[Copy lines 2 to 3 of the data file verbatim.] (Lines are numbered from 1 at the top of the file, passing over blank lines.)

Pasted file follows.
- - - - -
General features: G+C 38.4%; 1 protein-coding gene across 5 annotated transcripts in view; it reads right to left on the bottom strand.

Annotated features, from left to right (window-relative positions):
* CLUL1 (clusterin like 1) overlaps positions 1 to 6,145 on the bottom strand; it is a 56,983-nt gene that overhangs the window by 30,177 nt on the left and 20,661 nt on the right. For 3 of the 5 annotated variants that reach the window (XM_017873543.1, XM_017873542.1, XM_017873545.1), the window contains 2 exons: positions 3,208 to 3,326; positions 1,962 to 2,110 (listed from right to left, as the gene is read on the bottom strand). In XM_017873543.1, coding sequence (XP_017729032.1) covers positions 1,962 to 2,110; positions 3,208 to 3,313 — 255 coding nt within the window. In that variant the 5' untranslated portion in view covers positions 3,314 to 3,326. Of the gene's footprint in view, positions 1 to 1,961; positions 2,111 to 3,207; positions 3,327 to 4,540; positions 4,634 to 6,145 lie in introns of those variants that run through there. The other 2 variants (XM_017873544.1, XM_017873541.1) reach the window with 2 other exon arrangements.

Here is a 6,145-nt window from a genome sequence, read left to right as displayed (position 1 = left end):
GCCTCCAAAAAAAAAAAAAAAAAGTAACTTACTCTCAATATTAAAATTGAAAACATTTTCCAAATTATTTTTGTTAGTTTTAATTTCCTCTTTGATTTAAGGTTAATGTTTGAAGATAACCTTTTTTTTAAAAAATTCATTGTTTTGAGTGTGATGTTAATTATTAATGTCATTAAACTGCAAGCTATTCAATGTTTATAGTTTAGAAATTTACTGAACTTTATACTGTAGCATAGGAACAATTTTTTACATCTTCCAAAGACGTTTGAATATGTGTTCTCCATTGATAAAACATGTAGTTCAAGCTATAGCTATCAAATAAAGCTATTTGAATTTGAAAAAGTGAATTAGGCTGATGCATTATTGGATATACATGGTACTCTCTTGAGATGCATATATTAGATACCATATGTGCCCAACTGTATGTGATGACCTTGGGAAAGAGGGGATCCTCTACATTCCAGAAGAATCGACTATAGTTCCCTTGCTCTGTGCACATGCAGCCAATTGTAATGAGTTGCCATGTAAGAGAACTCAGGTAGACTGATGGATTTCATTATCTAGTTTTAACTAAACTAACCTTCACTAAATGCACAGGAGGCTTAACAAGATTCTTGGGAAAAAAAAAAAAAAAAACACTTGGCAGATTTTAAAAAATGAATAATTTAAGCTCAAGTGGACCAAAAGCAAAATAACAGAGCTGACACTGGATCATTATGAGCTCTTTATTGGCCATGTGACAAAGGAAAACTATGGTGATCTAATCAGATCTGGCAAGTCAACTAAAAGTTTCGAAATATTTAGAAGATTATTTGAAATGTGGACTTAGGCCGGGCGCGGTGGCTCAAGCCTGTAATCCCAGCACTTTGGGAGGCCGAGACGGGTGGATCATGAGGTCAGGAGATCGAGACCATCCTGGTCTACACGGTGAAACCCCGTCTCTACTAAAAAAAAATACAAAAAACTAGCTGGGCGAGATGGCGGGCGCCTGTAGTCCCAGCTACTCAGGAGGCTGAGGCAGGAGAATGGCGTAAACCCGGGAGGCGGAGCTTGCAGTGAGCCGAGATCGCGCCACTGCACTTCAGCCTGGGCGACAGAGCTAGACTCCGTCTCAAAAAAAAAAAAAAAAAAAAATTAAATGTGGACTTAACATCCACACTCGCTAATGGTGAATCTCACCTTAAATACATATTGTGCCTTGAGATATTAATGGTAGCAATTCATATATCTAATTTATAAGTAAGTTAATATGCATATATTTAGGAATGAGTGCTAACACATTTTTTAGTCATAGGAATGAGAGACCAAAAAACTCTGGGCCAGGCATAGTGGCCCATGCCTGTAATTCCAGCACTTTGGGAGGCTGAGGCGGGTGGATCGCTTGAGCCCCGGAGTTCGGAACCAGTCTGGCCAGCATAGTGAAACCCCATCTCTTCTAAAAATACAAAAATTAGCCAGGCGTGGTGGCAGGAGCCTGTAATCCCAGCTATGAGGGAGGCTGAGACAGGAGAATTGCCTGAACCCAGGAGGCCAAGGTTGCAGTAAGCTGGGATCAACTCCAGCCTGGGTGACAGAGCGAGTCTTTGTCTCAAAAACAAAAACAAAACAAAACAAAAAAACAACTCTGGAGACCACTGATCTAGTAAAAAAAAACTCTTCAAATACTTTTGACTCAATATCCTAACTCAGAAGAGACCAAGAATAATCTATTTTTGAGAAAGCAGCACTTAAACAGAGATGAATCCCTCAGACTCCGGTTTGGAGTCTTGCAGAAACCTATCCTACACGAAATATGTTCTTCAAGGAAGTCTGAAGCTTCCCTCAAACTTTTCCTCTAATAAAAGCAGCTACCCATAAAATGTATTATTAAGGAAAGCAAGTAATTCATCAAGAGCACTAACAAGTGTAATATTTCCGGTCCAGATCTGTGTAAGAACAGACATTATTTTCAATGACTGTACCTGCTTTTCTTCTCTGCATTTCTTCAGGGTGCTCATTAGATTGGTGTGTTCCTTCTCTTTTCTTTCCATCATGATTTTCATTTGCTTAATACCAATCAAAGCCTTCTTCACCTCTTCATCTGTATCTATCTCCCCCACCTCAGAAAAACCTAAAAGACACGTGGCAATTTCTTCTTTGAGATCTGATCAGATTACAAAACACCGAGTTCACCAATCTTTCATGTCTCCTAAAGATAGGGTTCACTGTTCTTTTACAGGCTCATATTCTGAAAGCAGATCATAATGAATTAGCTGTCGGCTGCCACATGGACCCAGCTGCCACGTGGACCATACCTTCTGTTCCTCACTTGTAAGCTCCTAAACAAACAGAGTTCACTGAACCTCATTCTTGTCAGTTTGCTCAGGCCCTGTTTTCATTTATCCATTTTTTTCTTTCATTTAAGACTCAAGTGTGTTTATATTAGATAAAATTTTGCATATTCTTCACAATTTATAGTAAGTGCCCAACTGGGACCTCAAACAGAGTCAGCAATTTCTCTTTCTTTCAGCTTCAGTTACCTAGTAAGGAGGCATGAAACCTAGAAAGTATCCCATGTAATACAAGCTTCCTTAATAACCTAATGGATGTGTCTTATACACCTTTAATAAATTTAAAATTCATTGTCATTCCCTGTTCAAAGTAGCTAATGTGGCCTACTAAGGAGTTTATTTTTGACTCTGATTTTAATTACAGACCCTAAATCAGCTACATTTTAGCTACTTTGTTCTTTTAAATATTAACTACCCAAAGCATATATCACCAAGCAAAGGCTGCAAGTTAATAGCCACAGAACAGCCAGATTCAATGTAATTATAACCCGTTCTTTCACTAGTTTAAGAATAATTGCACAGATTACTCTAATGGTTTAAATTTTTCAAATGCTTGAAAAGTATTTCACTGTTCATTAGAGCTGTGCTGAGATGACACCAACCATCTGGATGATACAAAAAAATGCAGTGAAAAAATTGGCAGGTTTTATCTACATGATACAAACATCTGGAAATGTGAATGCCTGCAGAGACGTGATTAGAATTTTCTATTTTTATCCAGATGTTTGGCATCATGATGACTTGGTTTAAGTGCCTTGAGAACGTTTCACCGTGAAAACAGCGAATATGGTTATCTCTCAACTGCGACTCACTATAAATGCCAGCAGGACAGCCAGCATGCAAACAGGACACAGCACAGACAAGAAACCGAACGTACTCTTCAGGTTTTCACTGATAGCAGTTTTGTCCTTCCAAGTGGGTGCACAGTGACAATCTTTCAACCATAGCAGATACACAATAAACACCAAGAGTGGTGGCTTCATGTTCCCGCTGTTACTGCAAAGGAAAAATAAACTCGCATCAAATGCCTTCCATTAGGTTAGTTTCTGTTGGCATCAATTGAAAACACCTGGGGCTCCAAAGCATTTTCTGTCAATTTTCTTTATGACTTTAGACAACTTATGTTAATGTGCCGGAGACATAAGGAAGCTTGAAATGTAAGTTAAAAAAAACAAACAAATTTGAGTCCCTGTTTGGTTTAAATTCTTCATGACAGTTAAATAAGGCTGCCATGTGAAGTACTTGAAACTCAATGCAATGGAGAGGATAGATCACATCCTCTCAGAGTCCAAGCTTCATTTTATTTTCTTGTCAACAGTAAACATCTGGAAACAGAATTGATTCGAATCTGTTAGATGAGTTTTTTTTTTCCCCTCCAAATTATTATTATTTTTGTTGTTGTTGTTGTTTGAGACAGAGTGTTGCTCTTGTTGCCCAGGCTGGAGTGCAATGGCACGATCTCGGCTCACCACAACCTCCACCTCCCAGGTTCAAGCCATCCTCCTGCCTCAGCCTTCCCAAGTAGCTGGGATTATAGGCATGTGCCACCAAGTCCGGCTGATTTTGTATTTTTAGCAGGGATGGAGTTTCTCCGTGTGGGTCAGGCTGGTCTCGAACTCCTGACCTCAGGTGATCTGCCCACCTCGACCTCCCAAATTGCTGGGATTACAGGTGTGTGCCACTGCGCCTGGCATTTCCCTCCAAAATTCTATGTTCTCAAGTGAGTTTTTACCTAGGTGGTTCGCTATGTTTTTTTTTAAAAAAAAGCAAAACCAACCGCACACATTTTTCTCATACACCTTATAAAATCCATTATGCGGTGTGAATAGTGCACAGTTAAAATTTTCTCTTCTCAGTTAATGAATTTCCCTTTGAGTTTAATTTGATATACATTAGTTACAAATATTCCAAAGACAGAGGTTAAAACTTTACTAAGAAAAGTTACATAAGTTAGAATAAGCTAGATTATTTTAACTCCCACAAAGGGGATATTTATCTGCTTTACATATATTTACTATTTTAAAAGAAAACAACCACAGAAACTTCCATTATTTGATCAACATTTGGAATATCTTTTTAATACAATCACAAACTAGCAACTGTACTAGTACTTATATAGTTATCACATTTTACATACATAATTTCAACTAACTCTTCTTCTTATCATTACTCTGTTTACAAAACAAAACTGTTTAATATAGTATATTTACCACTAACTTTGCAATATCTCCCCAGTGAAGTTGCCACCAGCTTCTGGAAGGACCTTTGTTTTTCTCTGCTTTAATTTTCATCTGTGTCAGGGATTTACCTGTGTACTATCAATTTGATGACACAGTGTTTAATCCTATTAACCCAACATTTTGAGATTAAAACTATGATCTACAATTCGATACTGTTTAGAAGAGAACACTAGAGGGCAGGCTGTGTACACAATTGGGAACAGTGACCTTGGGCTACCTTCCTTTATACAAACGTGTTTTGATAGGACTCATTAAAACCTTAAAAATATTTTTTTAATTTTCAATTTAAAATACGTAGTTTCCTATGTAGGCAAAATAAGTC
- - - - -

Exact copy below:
Annotated features, from left to right (window-relative positions):
* CLUL1 (clusterin like 1) overlaps positions 1 to 6,145 on the bottom strand; it is a 56,983-nt gene that overhangs the window by 30,177 nt on the left and 20,661 nt on the right. For 3 of the 5 annotated variants that reach the window (XM_017873543.1, XM_017873542.1, XM_017873545.1), the window contains 2 exons: positions 3,208 to 3,326; positions 1,962 to 2,110 (listed from right to left, as the gene is read on the bottom strand). In XM_017873543.1, coding sequence (XP_017729032.1) covers positions 1,962 to 2,110; positions 3,208 to 3,313 — 255 coding nt within the window. In that variant the 5' untranslated portion in view covers positions 3,314 to 3,326. Of the gene's footprint in view, positions 1 to 1,961; positions 2,111 to 3,207; positions 3,327 to 4,540; positions 4,634 to 6,145 lie in introns of those variants that run through there. The other 2 variants (XM_017873544.1, XM_017873541.1) reach the window with 2 other exon arrangements.